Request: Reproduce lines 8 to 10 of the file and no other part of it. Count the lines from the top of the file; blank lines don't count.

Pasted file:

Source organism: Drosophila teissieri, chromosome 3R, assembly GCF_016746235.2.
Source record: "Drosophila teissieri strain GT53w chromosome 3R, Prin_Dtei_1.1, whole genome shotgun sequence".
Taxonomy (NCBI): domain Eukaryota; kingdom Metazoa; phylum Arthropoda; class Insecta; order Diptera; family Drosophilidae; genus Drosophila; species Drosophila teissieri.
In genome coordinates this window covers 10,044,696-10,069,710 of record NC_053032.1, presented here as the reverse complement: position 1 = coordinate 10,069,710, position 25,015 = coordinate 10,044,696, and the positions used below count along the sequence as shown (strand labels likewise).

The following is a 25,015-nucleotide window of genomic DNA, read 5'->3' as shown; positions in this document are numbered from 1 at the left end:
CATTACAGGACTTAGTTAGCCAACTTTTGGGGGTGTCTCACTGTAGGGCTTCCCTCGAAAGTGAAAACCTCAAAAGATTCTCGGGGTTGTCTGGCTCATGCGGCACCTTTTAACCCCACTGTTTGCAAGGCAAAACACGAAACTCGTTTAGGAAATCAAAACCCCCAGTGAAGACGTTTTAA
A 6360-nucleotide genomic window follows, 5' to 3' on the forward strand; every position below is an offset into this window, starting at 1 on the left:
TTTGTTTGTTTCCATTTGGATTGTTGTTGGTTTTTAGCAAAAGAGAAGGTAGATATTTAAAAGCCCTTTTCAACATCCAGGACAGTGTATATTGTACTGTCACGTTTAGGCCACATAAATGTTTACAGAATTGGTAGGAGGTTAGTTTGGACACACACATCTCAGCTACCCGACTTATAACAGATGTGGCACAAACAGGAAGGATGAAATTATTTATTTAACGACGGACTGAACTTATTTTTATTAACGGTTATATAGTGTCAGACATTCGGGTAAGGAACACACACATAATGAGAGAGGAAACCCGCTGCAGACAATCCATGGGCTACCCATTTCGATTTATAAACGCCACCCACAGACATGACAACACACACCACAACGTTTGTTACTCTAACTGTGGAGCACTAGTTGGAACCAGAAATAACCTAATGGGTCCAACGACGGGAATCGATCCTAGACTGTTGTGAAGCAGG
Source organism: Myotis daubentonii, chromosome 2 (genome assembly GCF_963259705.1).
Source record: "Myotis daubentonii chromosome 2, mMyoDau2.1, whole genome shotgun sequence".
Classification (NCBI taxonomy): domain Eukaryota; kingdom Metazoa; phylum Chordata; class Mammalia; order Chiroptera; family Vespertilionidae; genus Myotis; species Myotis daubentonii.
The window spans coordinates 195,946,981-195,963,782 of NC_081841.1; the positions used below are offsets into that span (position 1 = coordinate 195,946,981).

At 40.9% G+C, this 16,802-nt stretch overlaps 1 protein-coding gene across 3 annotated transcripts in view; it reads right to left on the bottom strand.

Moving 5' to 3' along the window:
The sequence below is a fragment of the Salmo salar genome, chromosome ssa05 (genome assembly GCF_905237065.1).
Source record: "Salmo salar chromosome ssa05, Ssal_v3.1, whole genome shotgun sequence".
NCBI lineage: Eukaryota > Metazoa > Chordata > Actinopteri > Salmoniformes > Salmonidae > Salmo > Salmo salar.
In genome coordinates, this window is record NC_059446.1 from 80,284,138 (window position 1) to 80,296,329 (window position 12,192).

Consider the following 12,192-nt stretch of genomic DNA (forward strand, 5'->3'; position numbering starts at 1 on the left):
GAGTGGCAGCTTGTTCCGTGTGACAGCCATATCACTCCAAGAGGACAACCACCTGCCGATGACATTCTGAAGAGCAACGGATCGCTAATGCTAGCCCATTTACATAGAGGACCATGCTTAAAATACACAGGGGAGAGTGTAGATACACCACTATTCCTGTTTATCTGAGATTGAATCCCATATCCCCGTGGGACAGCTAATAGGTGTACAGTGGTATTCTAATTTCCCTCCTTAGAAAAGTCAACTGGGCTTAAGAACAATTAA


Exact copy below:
TTTGTTTGTTTCCATTTGGATTGTTGTTGGTTTTTAGCAAAAGAGAAGGTAGATATTTAAAAGCCCTTTTCAACATCCAGGACAGTGTATATTGTACTGTCACGTTTAGGCCACATAAATGTTTACAGAATTGGTAGGAGGTTAGTTTGGACACACACATCTCAGCTACCCGACTTATAACAGATGTGGCACAAACAGGAAGGATGAAATTATTTATTTAACGACGGACTGAACTTATTTTTATTAACGGTTATATAGTGTCAGACATTCGGGTAAGGAACACACACATAATGAGAGAGGAAACCCGCTGCAGACAATCCATGGGCTACCCATTTCGATTTATAAACGCCACCCACAGACATGACAACACACACCACAACGTTTGTTACTCTAACTGTGGAGCACTAGTTGGAACCAGAAATAACCTAATGGGTCCAACGACGGGAATCGATCCTAGACTGTTGTGAAGCAGG
Source organism: Myotis daubentonii, chromosome 2 (genome assembly GCF_963259705.1).
Source record: "Myotis daubentonii chromosome 2, mMyoDau2.1, whole genome shotgun sequence".